About a year ago, the Federal Trade Commission chair Joseph Simons predicted that the antitrust probe of Facebook would be done before the presidential election, a goal that now seems unlikely. If it runs into next year, a new president could change the FTC’s priorities. For now, the Facebook investigation continues, with staff members prepping depositions of Facebook chief executive Mark Zuckerberg and chief operating officer Sheryl Sandberg and examining its purchase of Giphy, a search database for short videos.
The New York Times reports that, “the handling of the case by the agency and Simons stands in stark contrast to the antitrust investigation into Google by the Justice Department … [where] Attorney General William Barr … is widely expected to bring a suit this year, though no decision has been made.”
President Trump has “regularly complained about the power of the tech companies,” with the FTC, Justice Department and “nearly all state attorneys general” beginning investigations against Facebook, Google and other Big Tech companies. NYT notes that, “the FTC’s investigation of Facebook is seen as a test of the agency’s ability to enforce antitrust laws in the Internet economy, where market definitions and theories of violations have been hard to prove.”
Although Simons has been tight-lipped about the FTC’s investigation, “it appears the agency is partly focused on whether Facebook illegally maintained its dominance in social networking through acquisitions,” having purchased 80+ companies over “the last 15 years or so.” It has continued to conduct interviews and collect documents throughout the COVID-19 pandemic.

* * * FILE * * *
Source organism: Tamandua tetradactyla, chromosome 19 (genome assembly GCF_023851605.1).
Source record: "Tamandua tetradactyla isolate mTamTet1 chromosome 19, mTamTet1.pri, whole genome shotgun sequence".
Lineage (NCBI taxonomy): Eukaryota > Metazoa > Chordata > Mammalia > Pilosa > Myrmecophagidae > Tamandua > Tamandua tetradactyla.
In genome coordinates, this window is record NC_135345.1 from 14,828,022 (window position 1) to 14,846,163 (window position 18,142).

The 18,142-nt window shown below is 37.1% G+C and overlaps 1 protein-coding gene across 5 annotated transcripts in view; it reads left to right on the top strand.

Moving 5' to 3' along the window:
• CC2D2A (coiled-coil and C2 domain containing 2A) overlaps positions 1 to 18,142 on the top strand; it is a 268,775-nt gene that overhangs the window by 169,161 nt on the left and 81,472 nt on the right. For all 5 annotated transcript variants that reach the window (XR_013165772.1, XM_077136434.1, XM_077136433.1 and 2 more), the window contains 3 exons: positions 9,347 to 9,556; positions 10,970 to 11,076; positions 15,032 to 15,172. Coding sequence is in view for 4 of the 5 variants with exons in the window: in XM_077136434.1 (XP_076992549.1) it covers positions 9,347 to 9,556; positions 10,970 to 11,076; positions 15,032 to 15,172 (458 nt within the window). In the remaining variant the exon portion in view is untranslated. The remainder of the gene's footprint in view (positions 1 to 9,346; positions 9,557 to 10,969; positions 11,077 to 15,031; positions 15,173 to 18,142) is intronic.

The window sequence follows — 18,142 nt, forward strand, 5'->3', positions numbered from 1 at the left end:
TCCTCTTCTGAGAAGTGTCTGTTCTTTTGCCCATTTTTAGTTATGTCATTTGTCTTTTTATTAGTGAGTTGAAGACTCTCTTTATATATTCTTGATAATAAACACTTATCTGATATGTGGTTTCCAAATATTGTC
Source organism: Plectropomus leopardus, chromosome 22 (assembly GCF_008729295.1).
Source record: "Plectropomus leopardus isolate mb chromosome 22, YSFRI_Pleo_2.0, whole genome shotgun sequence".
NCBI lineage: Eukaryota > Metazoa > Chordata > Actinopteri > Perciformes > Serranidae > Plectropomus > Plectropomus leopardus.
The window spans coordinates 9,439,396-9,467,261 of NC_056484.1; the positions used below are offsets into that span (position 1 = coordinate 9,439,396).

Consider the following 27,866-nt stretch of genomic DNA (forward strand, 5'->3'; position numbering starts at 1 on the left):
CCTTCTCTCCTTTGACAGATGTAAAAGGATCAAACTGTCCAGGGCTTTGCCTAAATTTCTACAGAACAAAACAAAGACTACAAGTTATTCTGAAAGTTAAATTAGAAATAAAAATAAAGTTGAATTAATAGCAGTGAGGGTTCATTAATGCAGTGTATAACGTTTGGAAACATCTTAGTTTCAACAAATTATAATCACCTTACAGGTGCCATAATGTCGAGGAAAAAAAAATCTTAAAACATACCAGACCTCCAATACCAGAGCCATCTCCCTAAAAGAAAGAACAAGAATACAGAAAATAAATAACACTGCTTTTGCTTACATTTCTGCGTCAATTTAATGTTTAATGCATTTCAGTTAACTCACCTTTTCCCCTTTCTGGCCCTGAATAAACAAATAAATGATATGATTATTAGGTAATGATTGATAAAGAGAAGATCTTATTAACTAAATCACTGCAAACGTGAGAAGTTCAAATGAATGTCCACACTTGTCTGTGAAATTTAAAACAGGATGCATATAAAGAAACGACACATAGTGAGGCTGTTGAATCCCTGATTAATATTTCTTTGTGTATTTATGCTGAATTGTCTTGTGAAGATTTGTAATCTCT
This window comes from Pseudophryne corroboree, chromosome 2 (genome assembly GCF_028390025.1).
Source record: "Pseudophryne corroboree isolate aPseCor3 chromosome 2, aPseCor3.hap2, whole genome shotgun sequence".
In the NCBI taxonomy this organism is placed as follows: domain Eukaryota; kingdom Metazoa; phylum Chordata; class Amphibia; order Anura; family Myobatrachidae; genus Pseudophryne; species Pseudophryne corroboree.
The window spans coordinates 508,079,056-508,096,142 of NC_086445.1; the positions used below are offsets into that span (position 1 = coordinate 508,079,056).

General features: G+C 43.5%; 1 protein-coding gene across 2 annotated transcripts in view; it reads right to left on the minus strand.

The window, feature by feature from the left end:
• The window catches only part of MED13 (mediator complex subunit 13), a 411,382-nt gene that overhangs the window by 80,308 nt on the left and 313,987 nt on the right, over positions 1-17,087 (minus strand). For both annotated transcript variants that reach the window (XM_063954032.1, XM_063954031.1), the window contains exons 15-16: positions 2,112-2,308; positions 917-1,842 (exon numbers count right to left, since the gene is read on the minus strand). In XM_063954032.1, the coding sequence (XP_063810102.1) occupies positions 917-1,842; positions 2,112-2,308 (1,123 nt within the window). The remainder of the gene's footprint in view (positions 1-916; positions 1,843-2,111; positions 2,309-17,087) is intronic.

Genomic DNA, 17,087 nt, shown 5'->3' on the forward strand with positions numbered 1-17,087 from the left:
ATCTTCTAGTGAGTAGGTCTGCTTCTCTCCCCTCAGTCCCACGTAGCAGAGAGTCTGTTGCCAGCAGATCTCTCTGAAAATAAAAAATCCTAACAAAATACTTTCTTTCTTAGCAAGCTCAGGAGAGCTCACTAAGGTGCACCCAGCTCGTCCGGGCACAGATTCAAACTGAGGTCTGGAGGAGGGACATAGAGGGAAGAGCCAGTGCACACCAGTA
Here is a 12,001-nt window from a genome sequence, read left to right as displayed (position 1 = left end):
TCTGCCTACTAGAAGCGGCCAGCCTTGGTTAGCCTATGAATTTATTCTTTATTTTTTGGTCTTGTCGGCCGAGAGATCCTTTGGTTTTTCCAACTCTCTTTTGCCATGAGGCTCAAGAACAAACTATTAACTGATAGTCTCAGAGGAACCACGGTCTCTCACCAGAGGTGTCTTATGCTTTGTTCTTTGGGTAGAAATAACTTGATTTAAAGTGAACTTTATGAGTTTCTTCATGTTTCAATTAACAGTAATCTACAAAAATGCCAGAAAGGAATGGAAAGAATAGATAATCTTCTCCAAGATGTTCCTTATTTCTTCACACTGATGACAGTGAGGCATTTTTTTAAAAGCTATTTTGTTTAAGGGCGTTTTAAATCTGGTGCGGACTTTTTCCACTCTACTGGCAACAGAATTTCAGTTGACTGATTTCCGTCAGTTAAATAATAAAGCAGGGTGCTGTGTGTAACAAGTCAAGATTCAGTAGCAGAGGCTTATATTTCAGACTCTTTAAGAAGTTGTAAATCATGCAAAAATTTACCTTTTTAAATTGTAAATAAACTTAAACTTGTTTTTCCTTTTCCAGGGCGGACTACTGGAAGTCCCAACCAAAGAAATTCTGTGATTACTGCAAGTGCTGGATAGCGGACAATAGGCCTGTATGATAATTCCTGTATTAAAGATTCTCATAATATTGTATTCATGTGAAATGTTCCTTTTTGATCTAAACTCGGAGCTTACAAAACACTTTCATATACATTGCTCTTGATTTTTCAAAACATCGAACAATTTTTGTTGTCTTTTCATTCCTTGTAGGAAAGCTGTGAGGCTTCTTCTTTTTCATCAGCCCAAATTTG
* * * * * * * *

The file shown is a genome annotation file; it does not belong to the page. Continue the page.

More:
The Wall Street Journal reports that, according to a source, “top Facebook officials are preparing for potential depositions and some are worried about the possibility.” Zuckerberg is scheduled to testify on July 27 before lawmakers on the House Judiciary antitrust subcommittee.
It also states that the attorneys general investigating Facebook for “possible antitrust violations” are not running a “joint probe … with their federal counterparts.” Another source pointed out that, “Facebook, similar to other large companies, in the past has tried to settle government concerns without litigation … [but] there are no active settlement talks with the FTC on antitrust matters now.”
Those familiar with the probe stated that, “Facebook is increasingly preparing for the possibility that the government may seek to limit how its products and platforms interact or force the company to divest parts of its business — and is ready to litigate those points.”
The House Judiciary antitrust committee is also set to hear the testimony of the chief executives of Amazon, Apple and Google.